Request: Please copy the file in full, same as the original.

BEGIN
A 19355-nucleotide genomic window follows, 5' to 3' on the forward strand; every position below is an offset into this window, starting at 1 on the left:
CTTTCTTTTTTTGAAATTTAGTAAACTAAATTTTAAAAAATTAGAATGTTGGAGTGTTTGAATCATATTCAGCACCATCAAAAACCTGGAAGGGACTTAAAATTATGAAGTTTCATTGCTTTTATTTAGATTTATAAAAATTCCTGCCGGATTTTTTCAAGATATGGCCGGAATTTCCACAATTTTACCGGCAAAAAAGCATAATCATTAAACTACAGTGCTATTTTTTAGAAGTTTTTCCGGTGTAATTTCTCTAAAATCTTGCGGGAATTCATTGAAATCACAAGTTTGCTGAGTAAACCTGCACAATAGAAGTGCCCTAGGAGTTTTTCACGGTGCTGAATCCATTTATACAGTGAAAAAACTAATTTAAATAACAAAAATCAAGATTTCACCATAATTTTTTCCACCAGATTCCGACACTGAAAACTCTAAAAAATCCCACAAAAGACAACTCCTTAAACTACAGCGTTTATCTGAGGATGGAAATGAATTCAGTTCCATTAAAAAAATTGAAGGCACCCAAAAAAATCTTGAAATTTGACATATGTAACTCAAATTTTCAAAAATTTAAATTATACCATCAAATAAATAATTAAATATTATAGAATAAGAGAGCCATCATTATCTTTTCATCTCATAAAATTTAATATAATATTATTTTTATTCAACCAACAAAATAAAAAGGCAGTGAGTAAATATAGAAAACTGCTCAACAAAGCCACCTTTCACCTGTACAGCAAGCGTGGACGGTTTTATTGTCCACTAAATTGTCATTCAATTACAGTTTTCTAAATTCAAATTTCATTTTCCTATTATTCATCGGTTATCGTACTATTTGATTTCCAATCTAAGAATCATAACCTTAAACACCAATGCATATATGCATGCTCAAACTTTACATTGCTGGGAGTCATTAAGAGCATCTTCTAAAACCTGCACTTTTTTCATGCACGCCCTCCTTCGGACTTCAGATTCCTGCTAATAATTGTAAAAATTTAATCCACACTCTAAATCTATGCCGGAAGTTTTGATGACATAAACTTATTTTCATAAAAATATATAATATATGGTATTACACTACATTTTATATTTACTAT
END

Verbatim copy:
A 19355-nucleotide genomic window follows, 5' to 3' on the forward strand; every position below is an offset into this window, starting at 1 on the left:
CTTTCTTTTTTTGAAATTTAGTAAACTAAATTTTAAAAAATTAGAATGTTGGAGTGTTTGAATCATATTCAGCACCATCAAAAACCTGGAAGGGACTTAAAATTATGAAGTTTCATTGCTTTTATTTAGATTTATAAAAATTCCTGCCGGATTTTTTCAAGATATGGCCGGAATTTCCACAATTTTACCGGCAAAAAAGCATAATCATTAAACTACAGTGCTATTTTTTAGAAGTTTTTCCGGTGTAATTTCTCTAAAATCTTGCGGGAATTCATTGAAATCACAAGTTTGCTGAGTAAACCTGCACAATAGAAGTGCCCTAGGAGTTTTTCACGGTGCTGAATCCATTTATACAGTGAAAAAACTAATTTAAATAACAAAAATCAAGATTTCACCATAATTTTTTCCACCAGATTCCGACACTGAAAACTCTAAAAAATCCCACAAAAGACAACTCCTTAAACTACAGCGTTTATCTGAGGATGGAAATGAATTCAGTTCCATTAAAAAAATTGAAGGCACCCAAAAAAATCTTGAAATTTGACATATGTAACTCAAATTTTCAAAAATTTAAATTATACCATCAAATAAATAATTAAATATTATAGAATAAGAGAGCCATCATTATCTTTTCATCTCATAAAATTTAATATAATATTATTTTTATTCAACCAACAAAATAAAAAGGCAGTGAGTAAATATAGAAAACTGCTCAACAAAGCCACCTTTCACCTGTACAGCAAGCGTGGACGGTTTTATTGTCCACTAAATTGTCATTCAATTACAGTTTTCTAAATTCAAATTTCATTTTCCTATTATTCATCGGTTATCGTACTATTTGATTTCCAATCTAAGAATCATAACCTTAAACACCAATGCATATATGCATGCTCAAACTTTACATTGCTGGGAGTCATTAAGAGCATCTTCTAAAACCTGCACTTTTTTCATGCACGCCCTCCTTCGGACTTCAGATTCCTGCTAATAATTGTAAAAATTTAATCCACACTCTAAATCTATGCCGGAAGTTTTGATGACATAAACTTATTTTCATAAAAATATATAATATATGGTATTACACTACATTTTATATTTACTAT